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Submitted by visitors to this website

Posted by Corina Duyn

March 27th 2015

Dear Mr. Nicholson My name is Corina Duyn. I am an artist and writer living in Ireland. I am currently working on a limited edition Artist Book with the title into the light. It consists of a series of loose A5 sheets, which will be gathered in a box. The topic is the experience of living with chronic illness. The personal, emotional, practical and social issues; learning to live well within the given challenges; the beauty and gratitude that can be found as a result of this life change. The reflections are written from my personal experience of seventeen years of living with a debilitating chronic illness. Inspired also by the writing of many others, either living with illness, or simply reflections on life in general. I would like to ask to have the permission to use the following sentence(s) 'We read to know we are not alone.' (Used in the movie Shadowlands). As an artist living with limited funds, any assistance with this project is greatly appreciated and will be acknowledged in the book. Kindest regards, Corina Duyn

William Nicholson responded:

Yes, you have my permission. No charge.

Posted by Robert Wetmore

March 22nd 2015

I just watched Shadowlands. Throughout the movie, I kept exclaiming to my wife, "This is such a well written film. I haven't heard one fake line yet!" Granted, this movie is a tear-jerker movie, but it is masterfully written. I have decided to track down all of the films you have written and watch them over the next few months. Why do you think it is that so few films have good screenplays? Is it like the limited pool of fantastic baseball players--no matter how many expansion clubs are added to the leagues, there still are just so many folks out there with the raw talent necessary to be a star? So often when I watch a well-directed movie, I still feel that the screen-play was canned, safe, cheap, fake, etc. Do you feel that way as well?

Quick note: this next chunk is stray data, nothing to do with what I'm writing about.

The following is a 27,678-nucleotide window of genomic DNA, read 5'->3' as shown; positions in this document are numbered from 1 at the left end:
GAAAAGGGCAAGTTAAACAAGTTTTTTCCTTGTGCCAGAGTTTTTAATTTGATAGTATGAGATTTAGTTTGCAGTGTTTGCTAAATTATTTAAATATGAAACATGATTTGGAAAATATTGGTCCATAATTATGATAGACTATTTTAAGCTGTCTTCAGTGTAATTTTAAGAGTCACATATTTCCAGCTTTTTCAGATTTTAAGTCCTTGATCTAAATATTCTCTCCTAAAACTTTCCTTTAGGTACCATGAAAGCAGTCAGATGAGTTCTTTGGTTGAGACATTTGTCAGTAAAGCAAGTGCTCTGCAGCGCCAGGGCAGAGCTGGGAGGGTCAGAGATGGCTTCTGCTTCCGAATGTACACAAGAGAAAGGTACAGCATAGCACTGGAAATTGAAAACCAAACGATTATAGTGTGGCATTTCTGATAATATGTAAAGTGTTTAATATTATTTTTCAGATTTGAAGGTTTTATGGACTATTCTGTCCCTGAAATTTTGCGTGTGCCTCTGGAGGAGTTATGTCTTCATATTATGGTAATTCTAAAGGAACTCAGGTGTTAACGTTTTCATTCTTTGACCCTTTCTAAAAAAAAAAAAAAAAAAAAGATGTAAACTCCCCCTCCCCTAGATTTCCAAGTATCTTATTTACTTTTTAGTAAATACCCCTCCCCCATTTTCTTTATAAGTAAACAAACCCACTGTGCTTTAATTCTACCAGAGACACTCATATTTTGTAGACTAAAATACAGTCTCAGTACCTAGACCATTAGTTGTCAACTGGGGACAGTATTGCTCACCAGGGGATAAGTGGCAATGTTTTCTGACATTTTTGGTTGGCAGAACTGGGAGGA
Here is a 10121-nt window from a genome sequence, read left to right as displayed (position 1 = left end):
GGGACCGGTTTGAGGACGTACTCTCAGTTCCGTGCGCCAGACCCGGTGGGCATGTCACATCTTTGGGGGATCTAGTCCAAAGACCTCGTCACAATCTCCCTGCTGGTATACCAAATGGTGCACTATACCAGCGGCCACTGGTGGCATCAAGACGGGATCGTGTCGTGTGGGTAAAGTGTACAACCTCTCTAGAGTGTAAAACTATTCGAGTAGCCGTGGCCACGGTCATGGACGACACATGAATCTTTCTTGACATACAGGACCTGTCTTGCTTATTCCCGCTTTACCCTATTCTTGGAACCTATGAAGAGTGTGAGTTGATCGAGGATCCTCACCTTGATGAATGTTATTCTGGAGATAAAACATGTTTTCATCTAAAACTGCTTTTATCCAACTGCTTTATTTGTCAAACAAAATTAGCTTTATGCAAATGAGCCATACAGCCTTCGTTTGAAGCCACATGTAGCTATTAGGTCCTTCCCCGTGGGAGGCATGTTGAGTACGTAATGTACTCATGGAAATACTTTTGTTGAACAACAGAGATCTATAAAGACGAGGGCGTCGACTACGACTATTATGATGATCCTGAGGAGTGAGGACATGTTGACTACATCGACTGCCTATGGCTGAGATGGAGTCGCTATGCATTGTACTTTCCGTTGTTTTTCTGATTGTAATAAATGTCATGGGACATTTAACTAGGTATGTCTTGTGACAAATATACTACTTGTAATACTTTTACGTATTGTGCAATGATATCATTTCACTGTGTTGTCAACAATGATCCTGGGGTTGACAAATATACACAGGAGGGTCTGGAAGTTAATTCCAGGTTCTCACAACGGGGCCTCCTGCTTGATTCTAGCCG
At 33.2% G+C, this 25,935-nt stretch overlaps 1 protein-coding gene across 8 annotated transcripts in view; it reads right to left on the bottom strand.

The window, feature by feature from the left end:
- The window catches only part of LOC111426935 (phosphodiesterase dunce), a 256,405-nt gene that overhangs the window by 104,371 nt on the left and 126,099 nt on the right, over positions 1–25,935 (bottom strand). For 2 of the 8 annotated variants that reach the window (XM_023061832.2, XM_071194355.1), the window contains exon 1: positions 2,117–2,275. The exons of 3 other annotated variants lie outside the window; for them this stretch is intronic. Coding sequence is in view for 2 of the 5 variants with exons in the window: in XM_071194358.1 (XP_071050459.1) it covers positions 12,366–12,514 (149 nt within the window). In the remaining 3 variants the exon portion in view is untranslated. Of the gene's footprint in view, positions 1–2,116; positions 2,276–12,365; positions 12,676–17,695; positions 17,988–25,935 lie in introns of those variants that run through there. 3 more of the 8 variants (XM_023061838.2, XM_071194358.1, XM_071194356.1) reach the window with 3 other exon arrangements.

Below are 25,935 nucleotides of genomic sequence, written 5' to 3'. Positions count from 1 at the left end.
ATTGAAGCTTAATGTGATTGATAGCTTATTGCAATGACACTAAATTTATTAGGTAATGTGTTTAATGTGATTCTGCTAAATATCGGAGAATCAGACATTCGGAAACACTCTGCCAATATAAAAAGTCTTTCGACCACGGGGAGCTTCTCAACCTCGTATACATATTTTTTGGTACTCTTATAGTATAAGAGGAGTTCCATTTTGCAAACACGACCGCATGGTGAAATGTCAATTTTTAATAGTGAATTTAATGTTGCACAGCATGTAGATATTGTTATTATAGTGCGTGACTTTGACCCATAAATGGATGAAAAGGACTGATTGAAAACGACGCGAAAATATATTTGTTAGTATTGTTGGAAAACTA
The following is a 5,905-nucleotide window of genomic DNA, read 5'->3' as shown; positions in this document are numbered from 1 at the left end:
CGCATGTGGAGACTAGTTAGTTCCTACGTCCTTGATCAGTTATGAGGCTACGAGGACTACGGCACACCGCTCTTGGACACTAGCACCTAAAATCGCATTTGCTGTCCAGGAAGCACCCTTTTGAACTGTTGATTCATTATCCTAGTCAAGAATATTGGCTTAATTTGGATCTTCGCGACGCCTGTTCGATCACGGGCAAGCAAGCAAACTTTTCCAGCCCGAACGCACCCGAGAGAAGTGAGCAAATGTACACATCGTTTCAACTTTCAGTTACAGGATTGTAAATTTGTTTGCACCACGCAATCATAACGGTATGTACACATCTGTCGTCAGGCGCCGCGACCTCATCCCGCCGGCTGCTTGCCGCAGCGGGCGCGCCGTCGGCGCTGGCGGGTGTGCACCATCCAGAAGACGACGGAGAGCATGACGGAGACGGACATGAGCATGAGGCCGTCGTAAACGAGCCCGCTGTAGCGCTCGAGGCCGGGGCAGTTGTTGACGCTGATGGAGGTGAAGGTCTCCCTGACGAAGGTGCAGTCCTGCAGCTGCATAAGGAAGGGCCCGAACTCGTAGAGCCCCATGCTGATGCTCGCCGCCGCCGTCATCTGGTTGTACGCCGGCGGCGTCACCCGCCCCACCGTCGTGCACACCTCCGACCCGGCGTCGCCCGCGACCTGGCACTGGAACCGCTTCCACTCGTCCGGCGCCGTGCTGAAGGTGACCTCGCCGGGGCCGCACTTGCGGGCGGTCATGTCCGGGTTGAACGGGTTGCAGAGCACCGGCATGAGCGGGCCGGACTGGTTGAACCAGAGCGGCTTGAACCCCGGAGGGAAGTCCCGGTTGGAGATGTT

William Nicholson responded:

You'll find the films with my name on are very variable. This is because (or so I claim) the writer has no control over the away his work is translated to screen. 'Shadowlands' was rare in that Richard Attenborough shot exactly what I wrote. 'Gladiator' was also rare, because I was there on the set throughout. I'm also proud of 'Mandela: Long Walk to Freedom', and the film I wrote and directed, 'Firelight'. Too often good screenplays get buried in the production process. The canned, safe effect you notice comes from film producers opting for the safe option, the option that has worked before. You can't blame them, films cost a lot of money, and we screenwriters need the producers to keep making money, or we're all out of work. But it is a problem. One way out now, a way I'm taking, is to write for television. That's where the best writing is now to be found.

Posted by Anomomis

March 18th 2015

What inspired you to become a writer

William Nicholson responded:

My parents. They loved books, and I wanted them to admire me, so I wanted to write books. Silly reason, but that's how these things start.

Posted by stephen donovan

March 13th 2015

Is it possible to come down to beautiful Sussex to meet with you, in order to obtain advice - which, subject to what you say, might hopefully become a project? Or perhaps the next time you find yourself in Londinium with a few minutes to spare, we might grab a cuppa?

William Nicholson responded:

You write as if we've met - have we?

Posted by Lorraine Kleinwaks

March 12th 2015

Dear William Nicholson, No question ... just to let you know that I loved AMHERST! I'm a U..S blogger who has just posted a review @: http://enchantedprose.com/amherst/ Lorraine Kleinwaks

William Nicholson responded:

Thank you. I love being classed as 'enchanted prose'.

Posted by Dina Davis

March 12th 2015

I would like to follow your Blog, but don't know how. In the past I've submitted questions about Fact and Fiction, and found your answers apposite to my own work. I've now started my own Blog at dina.davis2015.wordpress.com, where I'm posting excerpts of my fictionalised biography, 'Capriccio'. My question is: how can I follow your Blog? Best wishes, Dina

William Nicholson responded:

I don't really know any other way of following my blog than taking a look at this website from time to time. I expect there is some system, but I'm not on Facebook, so I'm no help. Sorry. But I'm very happy that anything I've written has been of use.